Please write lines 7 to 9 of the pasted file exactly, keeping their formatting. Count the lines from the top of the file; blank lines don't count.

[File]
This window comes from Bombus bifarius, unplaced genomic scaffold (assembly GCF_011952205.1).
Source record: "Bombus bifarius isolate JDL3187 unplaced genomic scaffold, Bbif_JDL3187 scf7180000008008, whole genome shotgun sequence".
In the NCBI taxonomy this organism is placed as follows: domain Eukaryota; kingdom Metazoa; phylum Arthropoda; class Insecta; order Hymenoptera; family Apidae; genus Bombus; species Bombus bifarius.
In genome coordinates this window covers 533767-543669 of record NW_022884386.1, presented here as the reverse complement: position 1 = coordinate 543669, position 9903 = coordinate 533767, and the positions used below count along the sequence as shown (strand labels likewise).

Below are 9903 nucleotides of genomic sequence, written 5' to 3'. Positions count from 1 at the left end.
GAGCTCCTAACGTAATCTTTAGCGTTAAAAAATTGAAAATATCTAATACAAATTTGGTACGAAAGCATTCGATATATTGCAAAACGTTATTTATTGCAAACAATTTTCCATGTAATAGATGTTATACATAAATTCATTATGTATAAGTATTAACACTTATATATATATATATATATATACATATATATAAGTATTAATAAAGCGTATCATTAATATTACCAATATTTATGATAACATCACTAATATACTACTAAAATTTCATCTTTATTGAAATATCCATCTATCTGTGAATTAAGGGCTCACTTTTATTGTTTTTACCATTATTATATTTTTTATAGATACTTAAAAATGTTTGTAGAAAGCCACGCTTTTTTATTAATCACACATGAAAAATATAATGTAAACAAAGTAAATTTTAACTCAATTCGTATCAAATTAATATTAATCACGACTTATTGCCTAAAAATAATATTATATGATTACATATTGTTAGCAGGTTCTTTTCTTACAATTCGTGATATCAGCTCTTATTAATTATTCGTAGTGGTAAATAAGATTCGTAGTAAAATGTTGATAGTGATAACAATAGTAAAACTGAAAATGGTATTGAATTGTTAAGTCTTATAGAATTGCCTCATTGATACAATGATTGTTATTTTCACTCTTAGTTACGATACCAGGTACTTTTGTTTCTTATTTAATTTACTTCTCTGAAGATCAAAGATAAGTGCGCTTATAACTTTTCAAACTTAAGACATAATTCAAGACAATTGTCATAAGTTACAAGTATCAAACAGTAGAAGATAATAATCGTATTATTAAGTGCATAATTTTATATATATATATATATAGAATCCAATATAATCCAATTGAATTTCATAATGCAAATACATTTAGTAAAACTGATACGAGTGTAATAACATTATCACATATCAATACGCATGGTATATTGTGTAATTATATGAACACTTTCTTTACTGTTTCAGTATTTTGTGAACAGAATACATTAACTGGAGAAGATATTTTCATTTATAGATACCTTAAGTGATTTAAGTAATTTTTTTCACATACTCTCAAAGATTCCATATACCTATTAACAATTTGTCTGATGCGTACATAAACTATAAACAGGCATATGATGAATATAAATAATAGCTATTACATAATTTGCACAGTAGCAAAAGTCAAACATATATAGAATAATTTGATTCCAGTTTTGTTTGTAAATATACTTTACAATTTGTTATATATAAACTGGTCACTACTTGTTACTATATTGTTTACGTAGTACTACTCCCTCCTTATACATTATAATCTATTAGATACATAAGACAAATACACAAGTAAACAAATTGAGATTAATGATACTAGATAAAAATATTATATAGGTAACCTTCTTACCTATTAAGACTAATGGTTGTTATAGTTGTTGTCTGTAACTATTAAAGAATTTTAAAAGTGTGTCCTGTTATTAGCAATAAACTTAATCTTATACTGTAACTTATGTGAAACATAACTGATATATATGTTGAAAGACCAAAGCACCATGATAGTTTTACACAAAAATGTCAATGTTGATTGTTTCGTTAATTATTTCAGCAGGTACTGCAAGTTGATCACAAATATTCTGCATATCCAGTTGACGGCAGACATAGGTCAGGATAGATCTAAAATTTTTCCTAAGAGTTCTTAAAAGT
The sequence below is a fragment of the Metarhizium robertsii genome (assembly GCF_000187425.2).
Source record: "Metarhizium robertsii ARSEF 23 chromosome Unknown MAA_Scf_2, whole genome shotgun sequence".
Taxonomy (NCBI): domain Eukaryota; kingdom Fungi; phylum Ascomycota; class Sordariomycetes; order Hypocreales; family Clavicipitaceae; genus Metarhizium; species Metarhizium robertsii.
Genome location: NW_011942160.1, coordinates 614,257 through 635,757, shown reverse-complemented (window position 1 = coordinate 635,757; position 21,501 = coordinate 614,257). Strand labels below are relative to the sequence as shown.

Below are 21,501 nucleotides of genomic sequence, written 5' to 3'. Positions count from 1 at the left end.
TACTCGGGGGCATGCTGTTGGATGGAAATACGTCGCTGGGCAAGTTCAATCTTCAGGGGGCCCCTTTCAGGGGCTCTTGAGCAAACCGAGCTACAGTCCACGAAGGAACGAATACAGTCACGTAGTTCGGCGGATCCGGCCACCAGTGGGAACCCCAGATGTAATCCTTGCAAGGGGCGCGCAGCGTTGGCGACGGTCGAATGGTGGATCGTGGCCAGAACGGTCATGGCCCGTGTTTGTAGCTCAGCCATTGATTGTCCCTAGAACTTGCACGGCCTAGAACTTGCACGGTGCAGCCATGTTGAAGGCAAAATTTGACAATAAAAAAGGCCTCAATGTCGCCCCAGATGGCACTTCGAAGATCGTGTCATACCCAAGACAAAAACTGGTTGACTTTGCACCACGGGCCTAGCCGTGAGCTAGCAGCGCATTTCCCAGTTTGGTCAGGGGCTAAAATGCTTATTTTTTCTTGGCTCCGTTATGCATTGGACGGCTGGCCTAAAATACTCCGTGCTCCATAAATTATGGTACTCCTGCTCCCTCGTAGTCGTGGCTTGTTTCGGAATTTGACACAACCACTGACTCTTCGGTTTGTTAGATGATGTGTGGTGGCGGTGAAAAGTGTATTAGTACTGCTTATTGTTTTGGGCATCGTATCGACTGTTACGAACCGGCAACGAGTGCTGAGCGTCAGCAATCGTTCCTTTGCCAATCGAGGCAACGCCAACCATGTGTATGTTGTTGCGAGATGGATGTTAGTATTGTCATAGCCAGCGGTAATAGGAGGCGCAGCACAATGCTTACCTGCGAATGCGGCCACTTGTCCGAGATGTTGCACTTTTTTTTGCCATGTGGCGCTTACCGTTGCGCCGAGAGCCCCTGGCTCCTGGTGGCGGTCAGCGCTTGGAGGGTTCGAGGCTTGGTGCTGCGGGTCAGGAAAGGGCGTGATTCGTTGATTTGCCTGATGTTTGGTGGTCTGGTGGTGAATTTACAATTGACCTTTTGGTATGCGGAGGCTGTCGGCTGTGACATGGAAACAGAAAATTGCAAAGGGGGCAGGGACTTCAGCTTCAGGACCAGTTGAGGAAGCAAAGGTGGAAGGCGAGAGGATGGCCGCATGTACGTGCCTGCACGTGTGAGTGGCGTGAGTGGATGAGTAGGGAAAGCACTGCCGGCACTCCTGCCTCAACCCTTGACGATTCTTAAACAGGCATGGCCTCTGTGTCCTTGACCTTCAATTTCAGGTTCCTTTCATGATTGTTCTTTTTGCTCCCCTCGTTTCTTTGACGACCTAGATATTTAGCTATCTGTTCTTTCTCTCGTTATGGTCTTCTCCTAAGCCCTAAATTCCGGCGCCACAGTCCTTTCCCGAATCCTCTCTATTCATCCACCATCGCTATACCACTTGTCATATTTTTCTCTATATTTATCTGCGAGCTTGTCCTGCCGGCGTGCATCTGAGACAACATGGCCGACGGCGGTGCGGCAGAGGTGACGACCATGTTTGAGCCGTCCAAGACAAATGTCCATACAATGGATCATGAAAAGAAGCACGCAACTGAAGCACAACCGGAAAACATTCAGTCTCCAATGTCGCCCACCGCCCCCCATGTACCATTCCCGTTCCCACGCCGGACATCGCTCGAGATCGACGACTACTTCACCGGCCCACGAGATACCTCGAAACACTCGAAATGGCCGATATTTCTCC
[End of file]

The sequence below is a fragment of the Metarhizium robertsii genome (assembly GCF_000187425.2).
Source record: "Metarhizium robertsii ARSEF 23 chromosome Unknown MAA_Scf_2, whole genome shotgun sequence".
Taxonomy (NCBI): domain Eukaryota; kingdom Fungi; phylum Ascomycota; class Sordariomycetes; order Hypocreales; family Clavicipitaceae; genus Metarhizium; species Metarhizium robertsii.